Reasons to Allow Concealed Carry on Campus
1. INCREASING Licensed, Legally-Armed Citizens to Carry.
We believe that professors, ROTC cadets, ex-Marines, evening students or anyone who already carries a concealed weapon under existing law is no different on campus than they are off-campus. After all, under current law, armed citizens can carry a concealed weapon into literally thousands of places throughout their state, including movie theaters, restaurants, banks, shopping malls, churches and grocery stores, and have done so responsibly for years.
State laws generally require a comprehensive FBI criminal background check, fingerprints, classroom instruction and live-fire certification. Consequently, legally-armed citizens already have training and experience with firearms, and have demonstrated responsibility. Whether or not you support concealed carry, it’s already an existing right in most states. In view of this, prohibiting these same responsible concealed carry on a college campus doesn’t make sense.
2. “Gun-Free Zones” Don’t Work
History is clear, stickers on campus doors saying “no guns allowed” don’t stop criminal offenders. In fact, no law will ever affect criminal behavior because criminals, by their very nature, do not follow the law. What these signs actually do is create (and advertise!) a defense-free zone, removing legal guns and forcibly disarming victims. This is exactly what makes colleges most attractive to killers who seek easy targets.
Killers don’t take time to register their firearms or obtain permits for their murder weapons. Virginia Tech and a host of other college shootings demonstrate that. The net effect of our proposals is allowing legal weapons on campus…the very ones that could help someone make a difference in a hostile situation.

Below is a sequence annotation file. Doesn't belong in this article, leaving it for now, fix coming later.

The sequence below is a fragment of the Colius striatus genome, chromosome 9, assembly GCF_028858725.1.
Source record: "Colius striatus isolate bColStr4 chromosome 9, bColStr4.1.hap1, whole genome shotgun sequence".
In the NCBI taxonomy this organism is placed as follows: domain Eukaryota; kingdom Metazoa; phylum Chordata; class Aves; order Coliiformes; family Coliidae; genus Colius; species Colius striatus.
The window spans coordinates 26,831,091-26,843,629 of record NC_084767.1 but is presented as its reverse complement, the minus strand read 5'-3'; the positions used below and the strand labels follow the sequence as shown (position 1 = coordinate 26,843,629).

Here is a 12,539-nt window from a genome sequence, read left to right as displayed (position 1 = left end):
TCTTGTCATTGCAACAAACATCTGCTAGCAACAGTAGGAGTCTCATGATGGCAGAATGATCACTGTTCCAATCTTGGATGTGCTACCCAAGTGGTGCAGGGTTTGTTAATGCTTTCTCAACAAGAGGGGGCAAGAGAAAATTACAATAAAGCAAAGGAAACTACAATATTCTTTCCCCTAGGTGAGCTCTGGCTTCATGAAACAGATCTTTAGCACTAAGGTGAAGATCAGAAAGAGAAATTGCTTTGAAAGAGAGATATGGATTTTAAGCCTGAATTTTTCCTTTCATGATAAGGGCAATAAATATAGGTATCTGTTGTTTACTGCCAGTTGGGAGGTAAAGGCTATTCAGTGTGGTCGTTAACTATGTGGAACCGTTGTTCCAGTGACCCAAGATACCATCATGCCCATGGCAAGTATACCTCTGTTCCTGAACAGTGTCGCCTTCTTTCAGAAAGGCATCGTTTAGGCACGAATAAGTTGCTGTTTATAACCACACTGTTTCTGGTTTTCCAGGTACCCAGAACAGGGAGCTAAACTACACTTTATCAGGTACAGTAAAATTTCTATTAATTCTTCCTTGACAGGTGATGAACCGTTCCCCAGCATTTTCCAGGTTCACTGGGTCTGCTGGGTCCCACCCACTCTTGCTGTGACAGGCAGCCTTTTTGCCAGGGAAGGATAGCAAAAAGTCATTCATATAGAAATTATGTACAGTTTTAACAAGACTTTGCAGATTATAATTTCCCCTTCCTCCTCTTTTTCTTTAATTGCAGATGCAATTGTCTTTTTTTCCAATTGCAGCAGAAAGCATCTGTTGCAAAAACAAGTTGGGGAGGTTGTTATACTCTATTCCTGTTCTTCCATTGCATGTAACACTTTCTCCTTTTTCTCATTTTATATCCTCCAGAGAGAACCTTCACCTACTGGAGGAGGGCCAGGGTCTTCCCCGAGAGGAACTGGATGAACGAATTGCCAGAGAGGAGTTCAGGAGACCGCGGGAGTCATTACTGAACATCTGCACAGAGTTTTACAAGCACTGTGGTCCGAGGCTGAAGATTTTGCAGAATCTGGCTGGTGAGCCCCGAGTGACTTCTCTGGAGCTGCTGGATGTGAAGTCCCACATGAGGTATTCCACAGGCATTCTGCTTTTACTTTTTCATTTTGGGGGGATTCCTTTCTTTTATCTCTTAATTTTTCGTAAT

3. The Net Effect is Positive
Many students state they would not feel safe if concealed carry were allowed. However, concealed carry at Virginia Tech was blocked with the specific goal of “feeling safe.” On April 16, 2007, it became clear that feeling safe isn’t the same as being safe.
In reality, 26 colleges currently allow concealed carry on campus, including all public universities in Utah and multiple college campuses in Colorado, totaling over 70 campuses. According to crime statistics and inquiries to campus officials, there hasn’t been a single reported instance of shootouts, accidents or heated confrontations resulting from concealed carry on campus. In fact, Colorado State University’s crime rate has declined steadily since allowing concealed carry. While no one can irrefutably claim this is due to concealed carry, we can at least state with certainty that allowing concealed carry does not increase risks to a campus population and may even help.
4. Everyone deserves protection
As our opponents frequently point out, colleges are safer than cities and urban environments. However, crime rates on college campuses have risen in recent years, and statistics show that, nationwide, there are nine sexual assaults reported on college campuses each day. Furthermore, the low probability of becoming a victim doesn’t help the 47 victims at Virginia Tech, or the 27 victims at Northern Illinois University, or any of the other countless victims of crimes on campuses. Current policies give such victims the option of playing dead or huddling under desks.
5. Colleges can’t protect students
Campus officials have introduced multiple responses to the problem of campus crime — all of which are reactionary. Campus police, text message alerts and cameras are all good ideas that demonstrate an awareness of the problem. But awareness is not the same as readiness; text messages are ineffective, police are often thinly-spread across vast campus grounds and cameras will do nothing more than capture footage for the nightly news. The fact remains that colleges are open environments with invisible boundaries and little to no secure prevention measures. They cannot guarantee protection to students or prevention of armed assaults. In all honesty, it’s not fair to expect them to. It’s completely impractical to expect colleges to provide airport-grade security with a secure perimeter, metal detectors, armed guards, bag inspections and pat-downs. Even if they could, few people want the nature of a college campus changed so radically.
Therefore, any institution which cannot provide for protection for its visitors must not deprive those visitors of the ability to protect themselves.
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United Gun Group